Adventure Specialists inc
and Bear Basin Pack Trips LLC.
A CLASSIC FIVE-DAY WILDERNESS HORSE TRIP TO A HISTORIC NATURAL HOT SPRINGS
Crossing the backbone of the continent on seldom traveled trails through the Sangre de Cristo Wilderness, we descend into the broad San Luis Valley to camp two relaxing nights at the historic Valley View Hot Springs. The trails are steep and challenging, camps remote and scenic. We may see elk,deer, and bear. Participants must have some familiarity with horses, be ingood health and physical condition. This is a journey for experienced riders, although a confident beginner with some experience can enjoy thetrip. The horses are surefooted, no- nonsense and willing. We assign apersonal horse and teach how to saddle, picket and care for it. Mountain riding techniques are taught as we travel. We share our extensive knowledgeof geology, plants, history, and minimal impact wilderness travel. Tasty camp meals are served around the campfire beneath a weatherproof kitchen canopy. At the hot springs, we have camp tables, chairs, a wood-firedsauna, heated bathhouse and numerous hot soaking pools in a natural setting of wildflowers, birds and wandering deer. Be prepared: like most western hot springs, many soak without clothes. Bathing suits are optional, to wearor not is your choice.
HOT SPRINGS PACKTRIP ITINERARY (drive yourself or ride with us...round trip transfer $25)
DAY 1 Meeting in Colorado Springs, we drive two hours to a trailhead on the eastern slope of the Sangre de Cristo Mountains. As the pack string is carefully loaded with duffels and supplies, one of twocolorful wrangler/guides picked for the adventure (our staff fight to go onthis one) gives detailed instructions on riding, saddling and caring for your mount. Setting out around midday, we wind up through aspen groves, Gambel oak and lodgepole pine, up and into a long glaciated valley. Thetrail is almost lost as we work around downfall Engelmann spruce, fording the tumbling stream that gurgles down toward the Arkansas river and eventually the Mississippi. We stop to rebuild a section of trail that has slid away from a section of muddy down-sloping rock. A dark tassel-eared squirrel chatters indignantly as we pass. Higher up, a cow elk with ungainly calf in tow ambles across a meadow lush with purple larkspur and yellow composites. We set camp below a gigantic rock glacier just at timberline. The horses are picketed out. The tents are up in carefully selected flat areas well away from each other, and the small campfire is glowing cheerfully as we sip happy hour spirits while awaiting dinner.
DAY 2 The aroma of brewing coffee and the fluttering of Steller'sjays signals the start of the day. After a leisurely breakfast, thepackhorses are carefully packed with balanced loads, tightly secured byGary Ziegler's Bear Basin Hitch or perhaps an old fashioned diamond. Staff competes to tie the best load. If perfectly packed, the load should not have to be touched until we unpack at the end of the day. Not much is worse than a load sliding off on the steep pass, creating a scene from a Charlie Russell painting! Leaving the last twisted spruce and bristlecone pine behind, our train winds up and over a wind sweep 12,500' pass. Awestruck, we silently stare at the immense vast grandeur of the San Luis Valley stretching beyond vision to the hills of Taos far to the south. Then, down, down winding switchbacks to lunch in an alpine meadow. A small herd of elk scramble indignantly down into the dense timber below. Leaving the forest behind, we ride out on a vast open prairie framed by towering peaks. We wait for the burst of orchestral music that Hollywood would surely furnish, but only the quiet whisper of the afternoon wind disturbs the solitude. Evening finds us soaking peacefully in a warm pool, favorite beverage inhand, as the orange-red globe of the Sun settles behind the western mountains.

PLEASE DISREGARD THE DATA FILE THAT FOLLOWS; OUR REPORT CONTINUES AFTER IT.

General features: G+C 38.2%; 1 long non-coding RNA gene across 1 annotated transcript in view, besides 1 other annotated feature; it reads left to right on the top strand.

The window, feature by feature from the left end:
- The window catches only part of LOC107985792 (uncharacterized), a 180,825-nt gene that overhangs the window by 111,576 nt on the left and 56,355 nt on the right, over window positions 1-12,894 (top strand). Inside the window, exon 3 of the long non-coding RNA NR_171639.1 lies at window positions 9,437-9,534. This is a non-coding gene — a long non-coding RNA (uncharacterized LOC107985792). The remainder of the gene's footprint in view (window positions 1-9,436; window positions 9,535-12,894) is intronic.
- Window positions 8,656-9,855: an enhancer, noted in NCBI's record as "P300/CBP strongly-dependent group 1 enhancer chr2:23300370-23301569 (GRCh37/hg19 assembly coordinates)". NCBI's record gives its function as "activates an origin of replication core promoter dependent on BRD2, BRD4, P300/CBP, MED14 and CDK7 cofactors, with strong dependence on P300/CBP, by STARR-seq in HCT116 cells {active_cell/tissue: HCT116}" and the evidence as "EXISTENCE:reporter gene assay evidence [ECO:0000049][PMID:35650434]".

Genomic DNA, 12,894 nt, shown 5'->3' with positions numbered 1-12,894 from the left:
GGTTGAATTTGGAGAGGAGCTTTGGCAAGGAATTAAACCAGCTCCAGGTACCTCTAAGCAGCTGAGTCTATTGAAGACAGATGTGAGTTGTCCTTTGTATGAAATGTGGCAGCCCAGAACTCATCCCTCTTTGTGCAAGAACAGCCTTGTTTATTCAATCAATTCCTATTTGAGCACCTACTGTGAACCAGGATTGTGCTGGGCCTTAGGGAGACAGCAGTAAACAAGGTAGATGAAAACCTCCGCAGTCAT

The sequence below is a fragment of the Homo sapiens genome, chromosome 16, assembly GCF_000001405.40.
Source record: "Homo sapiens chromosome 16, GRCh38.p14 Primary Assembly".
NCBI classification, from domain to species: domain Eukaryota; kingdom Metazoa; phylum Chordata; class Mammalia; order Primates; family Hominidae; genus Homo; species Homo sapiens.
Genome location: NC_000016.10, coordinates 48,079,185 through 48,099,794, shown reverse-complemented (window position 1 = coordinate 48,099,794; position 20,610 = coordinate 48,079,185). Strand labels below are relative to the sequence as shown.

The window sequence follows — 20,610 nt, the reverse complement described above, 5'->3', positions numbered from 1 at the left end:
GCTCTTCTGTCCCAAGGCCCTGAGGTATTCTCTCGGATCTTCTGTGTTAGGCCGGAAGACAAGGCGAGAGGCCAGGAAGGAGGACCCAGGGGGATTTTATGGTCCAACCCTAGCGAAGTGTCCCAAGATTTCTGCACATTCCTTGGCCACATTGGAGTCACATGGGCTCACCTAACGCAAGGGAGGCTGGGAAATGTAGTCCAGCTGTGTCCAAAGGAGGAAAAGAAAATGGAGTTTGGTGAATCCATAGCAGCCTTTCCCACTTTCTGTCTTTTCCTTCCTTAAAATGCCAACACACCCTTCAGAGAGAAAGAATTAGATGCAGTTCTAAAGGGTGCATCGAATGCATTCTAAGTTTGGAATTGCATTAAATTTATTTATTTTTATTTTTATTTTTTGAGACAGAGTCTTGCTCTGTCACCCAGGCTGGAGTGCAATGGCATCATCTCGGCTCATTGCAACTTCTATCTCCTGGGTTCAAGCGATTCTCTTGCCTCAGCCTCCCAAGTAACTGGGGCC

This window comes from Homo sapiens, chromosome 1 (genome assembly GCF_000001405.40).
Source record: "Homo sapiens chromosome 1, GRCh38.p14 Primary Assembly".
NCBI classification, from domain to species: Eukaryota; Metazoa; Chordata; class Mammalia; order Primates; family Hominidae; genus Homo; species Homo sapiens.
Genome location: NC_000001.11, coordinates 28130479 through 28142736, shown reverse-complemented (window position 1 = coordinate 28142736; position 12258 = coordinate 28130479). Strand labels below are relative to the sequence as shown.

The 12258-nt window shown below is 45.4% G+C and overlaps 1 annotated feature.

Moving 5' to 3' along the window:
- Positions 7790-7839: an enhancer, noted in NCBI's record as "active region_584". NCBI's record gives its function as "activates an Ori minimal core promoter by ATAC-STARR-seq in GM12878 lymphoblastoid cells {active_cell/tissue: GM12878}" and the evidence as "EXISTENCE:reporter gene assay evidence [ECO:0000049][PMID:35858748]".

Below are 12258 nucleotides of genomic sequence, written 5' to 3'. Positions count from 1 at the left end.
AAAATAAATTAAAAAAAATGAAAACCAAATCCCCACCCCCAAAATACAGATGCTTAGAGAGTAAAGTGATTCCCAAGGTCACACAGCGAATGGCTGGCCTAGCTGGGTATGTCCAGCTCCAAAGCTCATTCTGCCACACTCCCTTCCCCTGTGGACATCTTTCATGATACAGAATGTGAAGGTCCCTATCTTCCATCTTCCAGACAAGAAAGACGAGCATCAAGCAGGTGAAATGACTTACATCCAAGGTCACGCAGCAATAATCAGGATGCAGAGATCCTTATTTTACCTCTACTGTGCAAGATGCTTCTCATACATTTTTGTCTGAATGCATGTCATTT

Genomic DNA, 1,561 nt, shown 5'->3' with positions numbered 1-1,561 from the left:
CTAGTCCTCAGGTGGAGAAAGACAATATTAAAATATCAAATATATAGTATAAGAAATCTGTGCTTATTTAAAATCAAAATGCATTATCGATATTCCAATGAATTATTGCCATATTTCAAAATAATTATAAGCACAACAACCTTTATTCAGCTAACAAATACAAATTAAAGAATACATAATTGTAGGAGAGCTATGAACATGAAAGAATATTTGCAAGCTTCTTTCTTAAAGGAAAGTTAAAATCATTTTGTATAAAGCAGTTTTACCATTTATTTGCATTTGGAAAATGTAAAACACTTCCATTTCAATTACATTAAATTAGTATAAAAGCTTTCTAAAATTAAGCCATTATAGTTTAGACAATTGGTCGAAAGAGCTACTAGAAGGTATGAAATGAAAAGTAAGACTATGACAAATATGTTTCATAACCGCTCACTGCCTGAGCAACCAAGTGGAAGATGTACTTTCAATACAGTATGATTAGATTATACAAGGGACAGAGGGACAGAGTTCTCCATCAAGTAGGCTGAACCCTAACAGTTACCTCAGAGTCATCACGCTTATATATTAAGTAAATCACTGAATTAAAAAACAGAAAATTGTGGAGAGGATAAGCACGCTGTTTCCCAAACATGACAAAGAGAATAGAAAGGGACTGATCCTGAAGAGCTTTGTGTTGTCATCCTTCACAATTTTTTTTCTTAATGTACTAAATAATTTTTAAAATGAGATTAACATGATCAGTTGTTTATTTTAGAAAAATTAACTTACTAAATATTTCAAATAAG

DAY 3 We camp among the aspen along a warm water stream, minutesf rom the pools. Valley View is a private, minimally developed resort with limited public access. (Of course, we are members.) The Springs were considered sacred by the Mountain Ute who came to revitalize and give thanks after a successful buffalo hunt. Although quiet during the week, we share the resort with other members coming to soak in this magical spot.The day is set aside to soak, take saunas, to relax. Numerous natural pools offer a choice of soaking with others or finding a private small pool. You may decide to hike or explore the old Orient Iron mine nearby, returning intime for another sunset soak.
DAY 4 Breakfast, a last early morning dip, then back in the saddle again. Relaxed and stress-free we ride quietly up into the silent pine forest to make a late afternoon camp at the base of the great pass. Around the evening camp fire, our wranglers share tales of the days when The Ute hunted these high valleys or when John Fremont's ill-fated expedition wintered here. A horse whinnies in the darkness, an owl hoots out a reply, the camp Winchester rests nearby as we drift off in restful sleep.
DAY 5 Up early, we help break camp, catch the horses, pack loads.Now a seasoned, trained outfit, we are soon moving across the meadow and up the pass. Thunderclouds threaten, so we hasten along, stopping only to check chinches and loads. Dropping easterly over the crest, we stay well above timberline to find the beginning of an old cow trail leading down past a series of blue green glacial lakes. Finding a better trail below, we hurry into the valley as the high ridges erupt in claps of rolling thunderand electric display. We are, too soon, back at the road and waiting transport to urban reality.
Due to factors beyond our control, we occasionally find it necessary to change the order or the route of these activities.
POST TRIP INFORMATION
At the end of your trip you will be brought back to the hotel sometime between 5:00 and 8:00 pm. We recommend making prior lodging reservations if you plan to spend the night. If you must fly out that evening, please do not schedule a flight before 8:30 pm, to make certain you can make your flight.
ADVENTURE SPECIALISTS... WHO WE ARE: